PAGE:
Ben: Haha! There was a time I wouldn’t have had any recommendations outside kid-lit, but now I listen to a lot of books while illustrating. I’m big into science fiction and fantasy in particular. Recently I’ve been enjoying (?) or at least captivated by the Game of Thrones books. I’m finishing the fifth and will be impatiently awaiting the sixth and seventh. Haven’t watched any of the TV series yet! Red Rising series by Pierce Brown is gripping. And I’ve been listening to a lot of Brandon Sanderson lately.

Alia: Very cool. Oh man, I’m sure you’ll have strong feelings about the series. 🙂 I’m always meaning to listen to audio books but I never do…

Ben: I love audio books! I usually go through 2 or 3 books a week. It’s lovely!

Alia: I think I’m gonna have to try them soon.

Ben: But it has got to be the right voice actor. The wrong voice actor can totally ruin the experience.

Alia: Yeah I’ve heard that. There’s a science to it! Has to feel right.

ItCameIntheMail

Image Credit: Simon & Schuster, Ben Clanton

Q10. Your next book, It Came in the Mail, comes out June 21st (Yay!). Do you mind talking about it a bit? I’ve read it and it’s very sweet. Also what do you hope children take from it?

Ben: Thanks!! It Came in the Mail is particularly special to me. I’ve been working on that one for a long time. Since 2011 I believe. Might have even been 2010. I love mail! I love to get it and I love to send it! And I love the experience of opening a mailbox . . . there is always that ‘what if’ possibility. Perhaps there will be something special in the mailbox. Perhaps something extraordinary and life changing! I’m very good at coming up with elaborate daydreams involving mailboxes. It Came in the Mail is pretty much a love letter to mail! The story itself has evolved a lot since I first had the idea for it. My first take focused a lot on the dragon and became more or less about the pitfalls of having a dragon as a pet. Which was actually quite a fun take, but that wasn’t what I wanted the core of this book to be about. I wanted it to be about the mail and reciprocation. But I didn’t really have a specific message I was setting out to impart.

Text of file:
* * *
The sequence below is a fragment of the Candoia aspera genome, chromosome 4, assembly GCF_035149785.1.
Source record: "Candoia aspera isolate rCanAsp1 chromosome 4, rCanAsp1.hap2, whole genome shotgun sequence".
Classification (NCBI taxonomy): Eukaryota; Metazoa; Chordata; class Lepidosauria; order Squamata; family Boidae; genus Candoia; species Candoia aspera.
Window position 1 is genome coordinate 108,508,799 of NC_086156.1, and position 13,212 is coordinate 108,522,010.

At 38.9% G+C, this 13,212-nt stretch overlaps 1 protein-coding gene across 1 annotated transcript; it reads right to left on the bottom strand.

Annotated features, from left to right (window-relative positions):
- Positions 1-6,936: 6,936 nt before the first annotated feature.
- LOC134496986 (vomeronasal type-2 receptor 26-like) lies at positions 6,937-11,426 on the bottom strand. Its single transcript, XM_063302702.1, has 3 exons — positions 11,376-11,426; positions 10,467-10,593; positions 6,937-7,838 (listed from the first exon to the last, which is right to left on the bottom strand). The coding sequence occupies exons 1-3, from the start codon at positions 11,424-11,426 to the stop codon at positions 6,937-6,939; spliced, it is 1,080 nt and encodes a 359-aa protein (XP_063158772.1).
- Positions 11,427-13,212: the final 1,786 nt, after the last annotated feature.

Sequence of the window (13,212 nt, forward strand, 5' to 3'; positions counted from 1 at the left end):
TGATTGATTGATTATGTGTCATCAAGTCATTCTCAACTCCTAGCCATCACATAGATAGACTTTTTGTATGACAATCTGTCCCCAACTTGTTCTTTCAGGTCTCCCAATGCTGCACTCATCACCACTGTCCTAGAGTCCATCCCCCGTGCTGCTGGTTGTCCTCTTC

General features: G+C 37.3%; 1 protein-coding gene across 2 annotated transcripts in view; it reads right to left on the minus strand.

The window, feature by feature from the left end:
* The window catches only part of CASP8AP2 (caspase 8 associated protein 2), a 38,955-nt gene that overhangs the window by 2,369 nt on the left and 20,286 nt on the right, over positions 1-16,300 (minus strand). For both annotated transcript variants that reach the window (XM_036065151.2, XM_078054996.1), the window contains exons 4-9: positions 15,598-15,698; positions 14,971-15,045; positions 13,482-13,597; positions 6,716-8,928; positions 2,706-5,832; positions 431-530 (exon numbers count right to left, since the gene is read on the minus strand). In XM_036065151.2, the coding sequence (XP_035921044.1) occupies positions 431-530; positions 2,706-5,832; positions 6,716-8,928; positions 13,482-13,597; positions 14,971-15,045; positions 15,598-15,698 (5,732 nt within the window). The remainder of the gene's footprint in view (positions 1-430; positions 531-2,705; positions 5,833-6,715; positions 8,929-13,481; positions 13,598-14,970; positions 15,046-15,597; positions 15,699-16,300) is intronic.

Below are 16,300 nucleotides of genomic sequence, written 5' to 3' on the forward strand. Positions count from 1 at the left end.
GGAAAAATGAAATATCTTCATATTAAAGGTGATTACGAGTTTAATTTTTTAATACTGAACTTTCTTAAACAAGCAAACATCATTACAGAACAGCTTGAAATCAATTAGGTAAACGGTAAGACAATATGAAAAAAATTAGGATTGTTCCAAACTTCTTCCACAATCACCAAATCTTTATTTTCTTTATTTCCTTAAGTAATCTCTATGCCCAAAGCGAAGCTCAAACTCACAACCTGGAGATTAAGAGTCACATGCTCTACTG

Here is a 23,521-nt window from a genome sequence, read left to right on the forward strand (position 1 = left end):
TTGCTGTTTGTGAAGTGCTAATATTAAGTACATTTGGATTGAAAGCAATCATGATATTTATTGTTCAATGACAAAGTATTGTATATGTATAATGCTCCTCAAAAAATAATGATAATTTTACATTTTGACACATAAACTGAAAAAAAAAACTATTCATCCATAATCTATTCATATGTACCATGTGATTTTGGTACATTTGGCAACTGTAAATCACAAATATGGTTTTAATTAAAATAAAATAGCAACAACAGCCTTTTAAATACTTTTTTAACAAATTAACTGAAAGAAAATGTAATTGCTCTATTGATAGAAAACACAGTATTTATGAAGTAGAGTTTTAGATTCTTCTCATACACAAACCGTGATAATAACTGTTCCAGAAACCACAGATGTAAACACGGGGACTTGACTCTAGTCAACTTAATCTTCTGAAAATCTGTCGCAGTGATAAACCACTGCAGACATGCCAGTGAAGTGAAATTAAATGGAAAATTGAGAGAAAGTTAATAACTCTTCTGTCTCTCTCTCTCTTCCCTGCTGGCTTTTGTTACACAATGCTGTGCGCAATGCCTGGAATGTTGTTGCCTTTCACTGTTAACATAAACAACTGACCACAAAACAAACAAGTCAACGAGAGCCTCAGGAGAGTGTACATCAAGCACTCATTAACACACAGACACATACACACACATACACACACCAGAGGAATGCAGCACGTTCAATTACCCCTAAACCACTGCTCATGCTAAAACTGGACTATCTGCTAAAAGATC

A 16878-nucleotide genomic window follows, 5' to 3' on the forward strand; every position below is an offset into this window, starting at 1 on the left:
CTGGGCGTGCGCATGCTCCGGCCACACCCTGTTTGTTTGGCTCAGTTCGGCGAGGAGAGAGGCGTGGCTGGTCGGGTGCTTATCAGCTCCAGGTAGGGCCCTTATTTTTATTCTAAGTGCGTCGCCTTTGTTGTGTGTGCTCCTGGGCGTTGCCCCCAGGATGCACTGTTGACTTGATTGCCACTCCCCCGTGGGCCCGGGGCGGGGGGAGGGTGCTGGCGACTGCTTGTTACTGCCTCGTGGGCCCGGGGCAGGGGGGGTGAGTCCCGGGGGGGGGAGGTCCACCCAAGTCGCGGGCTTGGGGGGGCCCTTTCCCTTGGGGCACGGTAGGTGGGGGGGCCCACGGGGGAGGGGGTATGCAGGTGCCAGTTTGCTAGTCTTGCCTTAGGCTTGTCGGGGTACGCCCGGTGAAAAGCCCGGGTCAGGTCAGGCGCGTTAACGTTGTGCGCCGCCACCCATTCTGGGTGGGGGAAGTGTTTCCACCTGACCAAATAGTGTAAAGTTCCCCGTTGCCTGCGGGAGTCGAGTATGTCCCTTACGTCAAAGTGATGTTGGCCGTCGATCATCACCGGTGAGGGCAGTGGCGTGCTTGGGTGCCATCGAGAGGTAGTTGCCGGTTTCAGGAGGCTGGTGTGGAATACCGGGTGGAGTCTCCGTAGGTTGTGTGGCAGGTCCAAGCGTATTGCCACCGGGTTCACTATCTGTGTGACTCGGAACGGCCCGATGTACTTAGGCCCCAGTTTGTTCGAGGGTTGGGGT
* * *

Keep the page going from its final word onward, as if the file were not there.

But I suppose what I hope is that children will be inspired by it to dream big dreams. And send mail! And, perhaps even pay it forward!

Alia: There’s something special about knowing that someone took the time to send you something, isn’t there? Waiting, anticipating or being surprised. I think children will enjoy it; there’s a lot packed in there for them to experience, learn and reflect on!

Ben: Thanks! I hope so!

TableSetsItself

Image Credit: Walker Childrens (Bloomsbury Publishing), Ben Clanton

Alia: You said that you’ve been working on It Came in the Mail for a while…and that you love mail. I think we can see that in your book The Table Sets Itself! It’s obvious that you lovingly spent time on those spreads with the postage stamps and envelopes and letters.

Ben: Haha! Yes! I have a feeling this won’t be the last time mail plays a big part in a book of mine. Even in Mo’s Mustache it all starts with receiving a package in the mail!

Alia: Oh yeah! “Huzzah!” He’s so cute (and frustrated). >_<

Ben: It can be tough being a little monster thing!